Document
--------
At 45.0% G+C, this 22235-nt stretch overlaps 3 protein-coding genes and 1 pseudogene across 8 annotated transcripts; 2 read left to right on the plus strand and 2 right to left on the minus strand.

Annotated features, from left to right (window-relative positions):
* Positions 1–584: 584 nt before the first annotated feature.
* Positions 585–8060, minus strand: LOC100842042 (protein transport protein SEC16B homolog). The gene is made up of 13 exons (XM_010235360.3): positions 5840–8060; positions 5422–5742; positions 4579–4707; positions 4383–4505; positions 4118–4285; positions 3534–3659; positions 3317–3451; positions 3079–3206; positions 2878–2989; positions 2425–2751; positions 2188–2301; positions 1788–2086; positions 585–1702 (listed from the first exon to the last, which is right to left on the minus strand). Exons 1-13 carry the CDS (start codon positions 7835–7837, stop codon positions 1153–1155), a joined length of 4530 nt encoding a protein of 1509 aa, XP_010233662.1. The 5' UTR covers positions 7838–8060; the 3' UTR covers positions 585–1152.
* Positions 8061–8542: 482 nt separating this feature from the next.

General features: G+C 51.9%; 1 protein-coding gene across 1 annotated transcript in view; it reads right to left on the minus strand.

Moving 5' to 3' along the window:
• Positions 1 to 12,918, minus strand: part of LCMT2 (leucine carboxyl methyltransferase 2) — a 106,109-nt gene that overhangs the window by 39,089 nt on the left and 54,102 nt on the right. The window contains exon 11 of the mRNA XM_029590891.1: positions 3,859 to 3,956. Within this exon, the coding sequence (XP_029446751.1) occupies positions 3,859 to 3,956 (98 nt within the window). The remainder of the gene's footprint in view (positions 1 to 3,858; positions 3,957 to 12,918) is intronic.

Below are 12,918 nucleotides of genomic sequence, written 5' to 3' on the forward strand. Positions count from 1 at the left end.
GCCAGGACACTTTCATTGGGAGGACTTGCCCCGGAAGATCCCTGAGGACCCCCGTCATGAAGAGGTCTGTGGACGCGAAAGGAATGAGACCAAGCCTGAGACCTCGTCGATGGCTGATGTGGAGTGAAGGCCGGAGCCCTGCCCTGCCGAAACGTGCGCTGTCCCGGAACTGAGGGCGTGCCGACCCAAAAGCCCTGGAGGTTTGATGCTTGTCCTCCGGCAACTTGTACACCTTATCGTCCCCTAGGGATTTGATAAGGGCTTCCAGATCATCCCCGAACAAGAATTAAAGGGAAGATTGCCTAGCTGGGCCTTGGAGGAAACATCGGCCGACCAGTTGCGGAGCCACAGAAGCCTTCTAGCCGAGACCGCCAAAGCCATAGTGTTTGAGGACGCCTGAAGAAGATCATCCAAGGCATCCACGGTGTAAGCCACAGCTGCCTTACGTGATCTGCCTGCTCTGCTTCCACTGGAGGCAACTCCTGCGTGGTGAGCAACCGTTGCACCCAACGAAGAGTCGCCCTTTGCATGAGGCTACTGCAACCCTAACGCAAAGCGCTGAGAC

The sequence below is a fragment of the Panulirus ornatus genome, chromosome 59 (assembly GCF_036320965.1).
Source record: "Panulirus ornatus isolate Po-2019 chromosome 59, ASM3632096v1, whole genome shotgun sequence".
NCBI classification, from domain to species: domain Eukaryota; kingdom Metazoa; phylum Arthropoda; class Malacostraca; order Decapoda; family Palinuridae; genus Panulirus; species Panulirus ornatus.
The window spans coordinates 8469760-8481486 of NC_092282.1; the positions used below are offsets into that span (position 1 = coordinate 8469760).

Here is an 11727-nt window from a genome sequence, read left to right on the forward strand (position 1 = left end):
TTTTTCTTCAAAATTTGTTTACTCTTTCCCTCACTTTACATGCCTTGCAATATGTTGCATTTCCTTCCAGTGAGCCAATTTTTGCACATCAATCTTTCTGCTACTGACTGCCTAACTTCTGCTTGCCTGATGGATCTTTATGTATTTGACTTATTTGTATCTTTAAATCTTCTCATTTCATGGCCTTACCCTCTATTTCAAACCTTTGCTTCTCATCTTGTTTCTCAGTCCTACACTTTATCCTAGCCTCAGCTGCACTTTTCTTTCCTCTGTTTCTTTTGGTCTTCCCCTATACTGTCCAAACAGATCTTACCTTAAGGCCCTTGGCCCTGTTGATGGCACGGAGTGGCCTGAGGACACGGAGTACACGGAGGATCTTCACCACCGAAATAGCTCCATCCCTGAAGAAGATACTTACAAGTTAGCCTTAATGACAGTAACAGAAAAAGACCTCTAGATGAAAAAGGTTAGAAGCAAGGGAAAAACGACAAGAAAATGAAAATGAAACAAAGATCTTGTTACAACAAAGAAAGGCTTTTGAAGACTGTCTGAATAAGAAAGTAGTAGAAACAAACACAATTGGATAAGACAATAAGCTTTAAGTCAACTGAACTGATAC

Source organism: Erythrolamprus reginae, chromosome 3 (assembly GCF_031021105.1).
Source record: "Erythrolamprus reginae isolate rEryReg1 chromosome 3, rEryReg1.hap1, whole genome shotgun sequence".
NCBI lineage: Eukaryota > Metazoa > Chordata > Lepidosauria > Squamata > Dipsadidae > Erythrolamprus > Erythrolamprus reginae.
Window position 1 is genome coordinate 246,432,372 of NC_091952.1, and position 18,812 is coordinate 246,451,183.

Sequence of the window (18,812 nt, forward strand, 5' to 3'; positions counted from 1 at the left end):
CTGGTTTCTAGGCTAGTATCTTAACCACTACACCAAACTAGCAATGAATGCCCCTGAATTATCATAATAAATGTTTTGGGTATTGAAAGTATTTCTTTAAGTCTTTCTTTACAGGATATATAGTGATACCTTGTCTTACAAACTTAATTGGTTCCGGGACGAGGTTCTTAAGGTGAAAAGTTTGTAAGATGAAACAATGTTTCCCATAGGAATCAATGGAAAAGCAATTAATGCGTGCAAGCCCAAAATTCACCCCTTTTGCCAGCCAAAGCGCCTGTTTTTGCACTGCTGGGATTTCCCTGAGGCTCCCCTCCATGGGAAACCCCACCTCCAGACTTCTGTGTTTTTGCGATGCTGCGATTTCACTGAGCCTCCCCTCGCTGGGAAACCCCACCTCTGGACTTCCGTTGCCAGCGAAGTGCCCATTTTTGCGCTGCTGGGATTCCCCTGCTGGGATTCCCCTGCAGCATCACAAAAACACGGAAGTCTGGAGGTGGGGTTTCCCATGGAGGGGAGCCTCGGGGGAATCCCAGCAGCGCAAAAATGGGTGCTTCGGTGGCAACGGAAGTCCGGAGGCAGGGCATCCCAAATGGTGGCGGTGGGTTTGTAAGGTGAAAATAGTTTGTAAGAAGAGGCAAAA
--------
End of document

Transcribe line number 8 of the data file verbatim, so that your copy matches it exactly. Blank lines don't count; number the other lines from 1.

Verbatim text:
• Positions 1 to 12,918, minus strand: part of LCMT2 (leucine carboxyl methyltransferase 2) — a 106,109-nt gene that overhangs the window by 39,089 nt on the left and 54,102 nt on the right. The window contains exon 11 of the mRNA XM_029590891.1: positions 3,859 to 3,956. Within this exon, the coding sequence (XP_029446751.1) occupies positions 3,859 to 3,956 (98 nt within the window). The remainder of the gene's footprint in view (positions 1 to 3,858; positions 3,957 to 12,918) is intronic.